Woodstock closer to housing development at former Die Cast site

Environmental testing will determine if remediation is necessary for development

A rendering shows the Central Station apartment complex proposed by Elgin-based Pancor Construction and Development for the former Die Cast site in Woodstock.

Housing construction is closer to starting on Woodstock’s former Die Cast site after city officials this month approved a contract to fund more soil testing on the property.

The test is to better determine whether environmental remediation work is needed with any new development.

The city-owned land north of the Woodstock Metra station has been considered by Pancor Construction and Development for a 116-unit residential project, the design details of which were discussed again with the city’s Plan Commission in March.

Its completion would satisfy a city goal of bringing more dwellings to the downtown area in a spot that has been vacant since the Great Recession scuttled previous housing plans on the site. The site had been some to several manufacturing uses in the decades prior to the 1990s.

City officials are making sure nothing on the site still needs to be cleaned up in terms of contamination left by manufacturers.

Sampling this spring revealed the potential need for barriers to be installed on the site to align with regulations that have been updated since the Illinois Environmental Protection Agency found the site required no further remediation 16 years ago.

The city this month approved a $12,960 contract with the firm Environmental Consulting Group to take additional soil samples to confirm what size an additional barrier would need to be in order to ensure compliance with current environmental standards.

“The sample results show two areas of the site that will require some type of engineered barrier that were not required as part of the original ‘no further remediation’ letter,” Environmental Consulting Group wrote in an email to city officials. “In order to define these areas a little better, thus limiting the area needed for the engineered barrier, we may want to drill some more borings at the site.”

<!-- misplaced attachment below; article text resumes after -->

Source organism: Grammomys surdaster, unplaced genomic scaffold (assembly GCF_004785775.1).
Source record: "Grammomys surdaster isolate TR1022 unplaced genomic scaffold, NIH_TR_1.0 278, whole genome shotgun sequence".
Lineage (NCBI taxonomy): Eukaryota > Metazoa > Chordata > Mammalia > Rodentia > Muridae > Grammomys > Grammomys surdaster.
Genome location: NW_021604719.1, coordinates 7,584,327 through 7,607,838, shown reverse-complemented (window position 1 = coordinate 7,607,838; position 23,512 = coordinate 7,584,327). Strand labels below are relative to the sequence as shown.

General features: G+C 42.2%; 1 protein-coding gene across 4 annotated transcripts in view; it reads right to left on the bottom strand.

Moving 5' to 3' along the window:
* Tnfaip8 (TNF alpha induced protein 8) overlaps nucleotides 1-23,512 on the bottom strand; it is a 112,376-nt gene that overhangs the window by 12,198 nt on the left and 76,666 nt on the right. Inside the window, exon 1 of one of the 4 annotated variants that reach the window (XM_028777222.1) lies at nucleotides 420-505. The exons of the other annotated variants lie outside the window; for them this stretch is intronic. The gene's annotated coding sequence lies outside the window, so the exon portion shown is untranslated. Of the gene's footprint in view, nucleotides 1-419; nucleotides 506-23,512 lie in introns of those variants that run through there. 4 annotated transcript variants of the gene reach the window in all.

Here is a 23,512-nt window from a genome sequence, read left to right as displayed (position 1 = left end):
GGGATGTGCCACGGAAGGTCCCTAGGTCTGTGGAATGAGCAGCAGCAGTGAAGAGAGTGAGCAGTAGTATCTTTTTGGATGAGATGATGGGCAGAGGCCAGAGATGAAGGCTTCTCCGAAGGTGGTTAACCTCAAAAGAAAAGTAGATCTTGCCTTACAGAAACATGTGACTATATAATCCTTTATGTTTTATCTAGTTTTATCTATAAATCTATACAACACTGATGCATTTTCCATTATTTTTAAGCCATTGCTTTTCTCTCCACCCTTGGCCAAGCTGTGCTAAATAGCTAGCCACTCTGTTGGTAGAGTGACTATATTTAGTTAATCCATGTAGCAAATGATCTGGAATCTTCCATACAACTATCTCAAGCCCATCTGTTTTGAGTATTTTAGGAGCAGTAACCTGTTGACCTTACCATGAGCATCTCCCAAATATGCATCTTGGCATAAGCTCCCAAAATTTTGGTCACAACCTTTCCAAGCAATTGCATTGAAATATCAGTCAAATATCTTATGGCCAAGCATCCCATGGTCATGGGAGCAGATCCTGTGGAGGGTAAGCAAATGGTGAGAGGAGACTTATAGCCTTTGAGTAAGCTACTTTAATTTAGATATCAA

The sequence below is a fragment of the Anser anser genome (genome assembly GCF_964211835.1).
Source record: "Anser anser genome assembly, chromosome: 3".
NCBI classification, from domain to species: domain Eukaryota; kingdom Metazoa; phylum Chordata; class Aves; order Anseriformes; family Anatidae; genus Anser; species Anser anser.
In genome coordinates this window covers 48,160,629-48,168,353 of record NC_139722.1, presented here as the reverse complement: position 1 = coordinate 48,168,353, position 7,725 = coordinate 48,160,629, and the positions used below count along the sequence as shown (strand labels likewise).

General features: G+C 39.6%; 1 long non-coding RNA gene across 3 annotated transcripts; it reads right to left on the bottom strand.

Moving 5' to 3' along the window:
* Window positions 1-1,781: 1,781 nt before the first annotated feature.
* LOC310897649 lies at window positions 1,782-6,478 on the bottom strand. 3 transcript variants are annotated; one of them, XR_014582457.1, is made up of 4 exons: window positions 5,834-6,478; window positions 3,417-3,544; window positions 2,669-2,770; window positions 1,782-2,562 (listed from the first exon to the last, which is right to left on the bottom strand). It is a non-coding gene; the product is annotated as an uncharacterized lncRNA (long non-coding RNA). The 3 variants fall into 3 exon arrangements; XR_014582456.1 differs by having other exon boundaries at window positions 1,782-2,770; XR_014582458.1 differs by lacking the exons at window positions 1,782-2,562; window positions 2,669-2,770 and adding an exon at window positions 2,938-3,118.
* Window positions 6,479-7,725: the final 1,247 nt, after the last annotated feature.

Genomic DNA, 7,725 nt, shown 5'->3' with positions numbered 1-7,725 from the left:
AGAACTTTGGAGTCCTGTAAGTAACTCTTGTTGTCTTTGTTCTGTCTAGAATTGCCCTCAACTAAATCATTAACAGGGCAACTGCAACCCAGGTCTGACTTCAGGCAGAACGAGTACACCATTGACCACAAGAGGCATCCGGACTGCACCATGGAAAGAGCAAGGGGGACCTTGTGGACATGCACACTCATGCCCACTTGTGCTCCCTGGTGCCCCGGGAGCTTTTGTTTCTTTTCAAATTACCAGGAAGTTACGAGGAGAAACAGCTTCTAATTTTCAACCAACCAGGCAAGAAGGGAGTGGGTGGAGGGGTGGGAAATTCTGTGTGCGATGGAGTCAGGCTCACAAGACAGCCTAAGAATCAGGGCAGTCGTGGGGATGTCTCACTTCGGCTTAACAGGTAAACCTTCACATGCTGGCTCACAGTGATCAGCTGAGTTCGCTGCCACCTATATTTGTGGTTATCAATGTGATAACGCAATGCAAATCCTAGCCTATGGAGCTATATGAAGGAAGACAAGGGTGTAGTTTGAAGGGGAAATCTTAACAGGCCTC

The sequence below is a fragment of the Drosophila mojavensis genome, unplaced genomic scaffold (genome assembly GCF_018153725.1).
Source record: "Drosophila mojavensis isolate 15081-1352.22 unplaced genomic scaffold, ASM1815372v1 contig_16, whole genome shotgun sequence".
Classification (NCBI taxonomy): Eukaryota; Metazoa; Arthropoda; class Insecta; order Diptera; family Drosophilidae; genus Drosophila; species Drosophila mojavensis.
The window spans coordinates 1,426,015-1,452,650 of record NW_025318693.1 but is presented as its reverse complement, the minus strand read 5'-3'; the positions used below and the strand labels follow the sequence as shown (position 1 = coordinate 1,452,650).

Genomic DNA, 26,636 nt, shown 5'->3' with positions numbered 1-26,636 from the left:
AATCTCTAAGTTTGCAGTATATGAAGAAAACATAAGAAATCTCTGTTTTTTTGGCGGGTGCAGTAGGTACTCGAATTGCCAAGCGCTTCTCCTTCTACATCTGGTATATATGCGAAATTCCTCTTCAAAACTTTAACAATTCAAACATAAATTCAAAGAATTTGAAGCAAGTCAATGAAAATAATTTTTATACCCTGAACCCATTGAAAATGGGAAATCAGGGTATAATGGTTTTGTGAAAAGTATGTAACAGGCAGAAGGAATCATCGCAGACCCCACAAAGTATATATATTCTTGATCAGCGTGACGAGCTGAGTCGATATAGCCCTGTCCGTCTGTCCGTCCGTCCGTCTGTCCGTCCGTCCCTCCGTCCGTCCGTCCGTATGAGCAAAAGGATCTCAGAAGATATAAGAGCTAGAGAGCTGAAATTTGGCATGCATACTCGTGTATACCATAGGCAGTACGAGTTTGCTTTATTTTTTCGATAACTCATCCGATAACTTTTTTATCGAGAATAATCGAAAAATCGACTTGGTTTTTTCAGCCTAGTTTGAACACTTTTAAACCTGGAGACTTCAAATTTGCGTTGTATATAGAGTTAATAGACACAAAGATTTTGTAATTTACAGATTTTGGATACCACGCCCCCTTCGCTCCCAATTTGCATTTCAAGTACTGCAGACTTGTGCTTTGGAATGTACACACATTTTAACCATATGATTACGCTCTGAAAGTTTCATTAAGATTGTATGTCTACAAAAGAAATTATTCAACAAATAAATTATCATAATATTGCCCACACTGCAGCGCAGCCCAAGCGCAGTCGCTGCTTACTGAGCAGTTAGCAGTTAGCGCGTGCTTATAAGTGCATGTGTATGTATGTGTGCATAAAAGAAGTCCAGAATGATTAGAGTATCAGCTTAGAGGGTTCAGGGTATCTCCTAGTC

Woodstock used public funding from tax increment financing, or TIF, district to pay for building demolitions and the clearance of environmental contamination left behind by manufacturers.

When the city acquired the Die Cast site from Wintrust Bank after a previous developer failed to bring housing plans to fruition on the site, the financial institution agreed to pay one half of the cost to update the state’s finding of no further remediation being needed, up to a maximum of $25,000, which has already been reached.

That means the city is funding the entirety of the latest soil boring contract with Environmental Consulting Group, which does not include the costs to install the barrier suspected to be needed.

The areas of concern are both in the northern portion of the site, near the corner of First and Clay streets, according to city staff.

“The additional work to be performed should not have any impact on the first phases of the proposed Central Station development, which would be located adjacent to Newell Street,” city staff said in a memo. “Updating this ‘no further remediation’ [finding by the state] is an important evaluation step for the city, as the current land owner, before entering into any future agreement to sell or donate any portion of this land to a developer.”